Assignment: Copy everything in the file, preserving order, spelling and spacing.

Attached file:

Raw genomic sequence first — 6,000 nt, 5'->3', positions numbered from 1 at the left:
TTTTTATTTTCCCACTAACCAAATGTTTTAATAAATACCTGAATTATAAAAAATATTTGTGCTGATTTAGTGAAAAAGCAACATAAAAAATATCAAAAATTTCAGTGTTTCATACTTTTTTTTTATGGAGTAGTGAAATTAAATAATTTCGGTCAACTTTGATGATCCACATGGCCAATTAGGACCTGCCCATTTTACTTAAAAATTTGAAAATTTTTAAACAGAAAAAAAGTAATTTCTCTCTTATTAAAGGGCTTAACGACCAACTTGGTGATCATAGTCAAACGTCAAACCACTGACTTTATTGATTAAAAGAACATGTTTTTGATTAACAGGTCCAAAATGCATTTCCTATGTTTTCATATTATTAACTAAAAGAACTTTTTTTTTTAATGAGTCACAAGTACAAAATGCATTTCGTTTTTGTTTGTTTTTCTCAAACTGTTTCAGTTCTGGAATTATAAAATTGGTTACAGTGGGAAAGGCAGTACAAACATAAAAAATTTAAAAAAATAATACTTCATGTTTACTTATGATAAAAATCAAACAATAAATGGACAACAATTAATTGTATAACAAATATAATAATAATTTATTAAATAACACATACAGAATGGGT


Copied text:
Raw genomic sequence first — 6,000 nt, 5'->3', positions numbered from 1 at the left:
TTTTTATTTTCCCACTAACCAAATGTTTTAATAAATACCTGAATTATAAAAAATATTTGTGCTGATTTAGTGAAAAAGCAACATAAAAAATATCAAAAATTTCAGTGTTTCATACTTTTTTTTTATGGAGTAGTGAAATTAAATAATTTCGGTCAACTTTGATGATCCACATGGCCAATTAGGACCTGCCCATTTTACTTAAAAATTTGAAAATTTTTAAACAGAAAAAAAGTAATTTCTCTCTTATTAAAGGGCTTAACGACCAACTTGGTGATCATAGTCAAACGTCAAACCACTGACTTTATTGATTAAAAGAACATGTTTTTGATTAACAGGTCCAAAATGCATTTCCTATGTTTTCATATTATTAACTAAAAGAACTTTTTTTTTTAATGAGTCACAAGTACAAAATGCATTTCGTTTTTGTTTGTTTTTCTCAAACTGTTTCAGTTCTGGAATTATAAAATTGGTTACAGTGGGAAAGGCAGTACAAACATAAAAAATTTAAAAAAATAATACTTCATGTTTACTTATGATAAAAATCAAACAATAAATGGACAACAATTAATTGTATAACAAATATAATAATAATTTATTAAATAACACATACAGAATGGGT